The Burma-inspired works evince a stylistic maturity that draws from the color palette and spiritual energy of the country. Featured in the exhibition, Sacrifice of Isaac #1 was likely executed while Walinska was in Burma. It is suspended between figuration and abstraction, and while many of the other Burma pieces lean more towards abstraction, they all retain a sense of representation. Her early studies in Parisian figure drawing classes undoubtedly informed and laid the foundation for these stunning works on paper.Sacrifice of Isaac #1, 1955, ink on paper, 44 3/4 x 20 3/4 in. Paris Nude #32, 1928 Ink on paper 11 x 8 1/2 in. Paris Nude #93, 1929 Ink on paper 11 x 8 1/2 in. Figures in Landscape, c. 1957 Casein on paper, 22 x 16 in.
Three Musicians, 1952 Gouache on paper, 24 x 18 3/4 in.
Paris Nude #116, 1928
Ink on paper, 11 x 8 1/2 in.
Paris Nude #57, 1929
Ink on paper, 11 x 8 1/2 in.Figures in Landscape, 1951, casein on paper, 24 x 36 in. Paris Nude #117, 1929, ink on paper, 8 1/2 x 11 in.
Back in the States, Walinska was constantly exhibiting, with her work being featured in Recent Drawings USA, Museum of Modern Art, 1956; Baltimore Museum of Art, 1957; and numerous exhibitions organized by the American Federation of Modern Painters & Sculptors and the National Association of Women Artists.
Notably, she was awarded a retrospective at the Jewish Museum in 1957. This was the first time her series about the Holocaust was exhibited, as the works preceded the existence of museums dedicated to victims of the atrocity. 93 pieces from this series were also on view at her later retrospective in 1979 at the Museum of Religious Art at the Cathedral of St. John the Divine.
Walinska exhibited alongside important contemporaries like Fernando Botero, Wilfredo Lam, Louise Nevelson, and Jasper Johns. Her portraits of prominent artists of the New York School can be found in major museum collections, including those of Gorky in the Smithsonian American Art Museum and the Johnson Museum at Cornell, drawings of Mark Rothko in the National Portrait Gallery and the Magnes Museum in Berkeley, and portraits of Louise Nevelson in both the National Museum of Women in the Arts and the Magnes.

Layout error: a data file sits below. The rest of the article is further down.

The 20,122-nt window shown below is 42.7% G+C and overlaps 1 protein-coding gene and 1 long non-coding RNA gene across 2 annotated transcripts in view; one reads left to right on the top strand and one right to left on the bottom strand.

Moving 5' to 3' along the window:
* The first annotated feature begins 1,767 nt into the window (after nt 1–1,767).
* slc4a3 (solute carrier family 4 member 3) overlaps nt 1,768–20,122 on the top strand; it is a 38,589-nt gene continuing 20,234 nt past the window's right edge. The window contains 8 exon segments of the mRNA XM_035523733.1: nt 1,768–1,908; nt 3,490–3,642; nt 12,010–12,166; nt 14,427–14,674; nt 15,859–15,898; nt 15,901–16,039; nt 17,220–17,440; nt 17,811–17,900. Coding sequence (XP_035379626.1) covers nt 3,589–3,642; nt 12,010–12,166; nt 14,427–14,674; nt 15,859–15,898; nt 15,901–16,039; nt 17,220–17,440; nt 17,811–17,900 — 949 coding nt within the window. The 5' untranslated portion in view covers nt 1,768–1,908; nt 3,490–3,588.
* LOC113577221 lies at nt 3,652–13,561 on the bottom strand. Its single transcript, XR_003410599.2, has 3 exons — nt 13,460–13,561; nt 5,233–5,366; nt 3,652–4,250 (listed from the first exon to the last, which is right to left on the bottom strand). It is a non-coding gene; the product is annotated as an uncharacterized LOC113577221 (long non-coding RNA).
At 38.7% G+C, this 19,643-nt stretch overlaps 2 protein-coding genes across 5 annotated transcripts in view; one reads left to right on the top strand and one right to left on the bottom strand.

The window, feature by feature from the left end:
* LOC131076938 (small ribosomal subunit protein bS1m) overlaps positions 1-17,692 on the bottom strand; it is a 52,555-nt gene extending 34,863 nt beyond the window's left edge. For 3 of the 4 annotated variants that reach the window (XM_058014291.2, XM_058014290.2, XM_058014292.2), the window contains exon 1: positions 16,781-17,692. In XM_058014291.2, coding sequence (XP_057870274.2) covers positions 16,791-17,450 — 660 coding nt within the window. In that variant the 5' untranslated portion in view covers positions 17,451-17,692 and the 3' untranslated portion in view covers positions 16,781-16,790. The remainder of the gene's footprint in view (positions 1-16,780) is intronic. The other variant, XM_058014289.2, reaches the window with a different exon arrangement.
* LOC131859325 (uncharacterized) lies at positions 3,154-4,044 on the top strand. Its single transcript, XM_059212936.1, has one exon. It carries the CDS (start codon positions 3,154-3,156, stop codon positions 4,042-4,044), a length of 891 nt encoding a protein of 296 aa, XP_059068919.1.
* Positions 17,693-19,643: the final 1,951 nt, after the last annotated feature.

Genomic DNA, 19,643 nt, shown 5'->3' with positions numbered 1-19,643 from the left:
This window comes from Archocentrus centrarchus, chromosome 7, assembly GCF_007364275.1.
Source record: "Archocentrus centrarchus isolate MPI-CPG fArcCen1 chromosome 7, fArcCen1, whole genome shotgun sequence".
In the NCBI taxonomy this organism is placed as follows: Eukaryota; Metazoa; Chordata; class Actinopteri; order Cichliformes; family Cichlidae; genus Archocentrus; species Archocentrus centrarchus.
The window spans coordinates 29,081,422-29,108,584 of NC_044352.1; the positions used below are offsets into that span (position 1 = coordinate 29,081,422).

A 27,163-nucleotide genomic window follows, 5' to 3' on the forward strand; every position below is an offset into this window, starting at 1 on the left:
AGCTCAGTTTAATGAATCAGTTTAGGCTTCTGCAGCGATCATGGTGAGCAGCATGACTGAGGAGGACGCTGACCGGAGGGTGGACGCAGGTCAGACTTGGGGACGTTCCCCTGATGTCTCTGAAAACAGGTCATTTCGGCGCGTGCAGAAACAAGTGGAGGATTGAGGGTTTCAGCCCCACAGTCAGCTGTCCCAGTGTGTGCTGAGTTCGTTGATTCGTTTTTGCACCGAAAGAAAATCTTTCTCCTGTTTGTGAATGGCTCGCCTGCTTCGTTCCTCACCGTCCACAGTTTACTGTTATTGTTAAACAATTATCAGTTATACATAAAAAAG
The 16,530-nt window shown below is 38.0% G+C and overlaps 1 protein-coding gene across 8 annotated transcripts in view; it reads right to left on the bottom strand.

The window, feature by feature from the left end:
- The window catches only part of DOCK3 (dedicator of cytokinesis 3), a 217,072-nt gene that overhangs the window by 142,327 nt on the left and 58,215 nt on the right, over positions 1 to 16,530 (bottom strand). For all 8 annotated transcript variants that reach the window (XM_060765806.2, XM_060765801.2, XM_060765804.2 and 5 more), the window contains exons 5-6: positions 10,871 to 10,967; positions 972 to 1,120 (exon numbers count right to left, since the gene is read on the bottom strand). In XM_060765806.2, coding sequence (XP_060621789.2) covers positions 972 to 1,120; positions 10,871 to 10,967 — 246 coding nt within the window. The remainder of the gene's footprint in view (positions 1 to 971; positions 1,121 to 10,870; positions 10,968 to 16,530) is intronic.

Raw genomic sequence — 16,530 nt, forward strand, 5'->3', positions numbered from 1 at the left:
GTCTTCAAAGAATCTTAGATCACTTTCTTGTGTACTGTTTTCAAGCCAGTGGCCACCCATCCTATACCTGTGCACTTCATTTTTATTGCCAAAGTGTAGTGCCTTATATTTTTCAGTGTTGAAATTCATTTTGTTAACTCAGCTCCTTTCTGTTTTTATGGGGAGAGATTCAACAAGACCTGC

The artist also worked as a teaching artist in residence at the Riverside Museum, where she showed 16 times before the collection merged with the Rose Art Museum at Brandeis University in 1971.Figures in Landscape - Adam & Eve, 1953, casein on paper, 36 x 24 in. Figures in Landscape, c. 1954 Oil on paper, 26 1/2 x 14 in.
Walinska only married briefly and never had any children, an intentional choice given the pressures placed on women to dedicate themselves to home life. Instead, she followed her passions for art, music, dance and theater, forged meaningful relationships with nieces and nephews, and saw more of the world than many of us will today, in a digital age that has made travel exponentially more accessible. Rather than fearing the unknown, Walinska jumped in head first, seeking to learn, experience, and grow through all of her endeavors. Her work is housed in the collections of renowned institutions like the Baltimore Museum of Art; Denver Art Museum; Yad Vashem, Jerusalem; Jewish Museum, New York; Tel Aviv Museum of Art; National Museum of American Art, Washington, DC; National Museum of Women in the Arts, Washington, DC; Phillips Collection, Washington, DC; and the Hudson River Museum, Yonkers.
Even though Walinska was featured in exhibitions at the Metropolitan Museum of Art and the National Academy of Design during her life, exhibiting alongside important contemporaries like Botero and Nevelson, many art lovers are unaware of her work. Like a number of female artists, she has been overshadowed by her male counterparts in art history canon and deserves a second look.Self Portrait in Paris, 1930, oil on canvas, 6 x 5 in.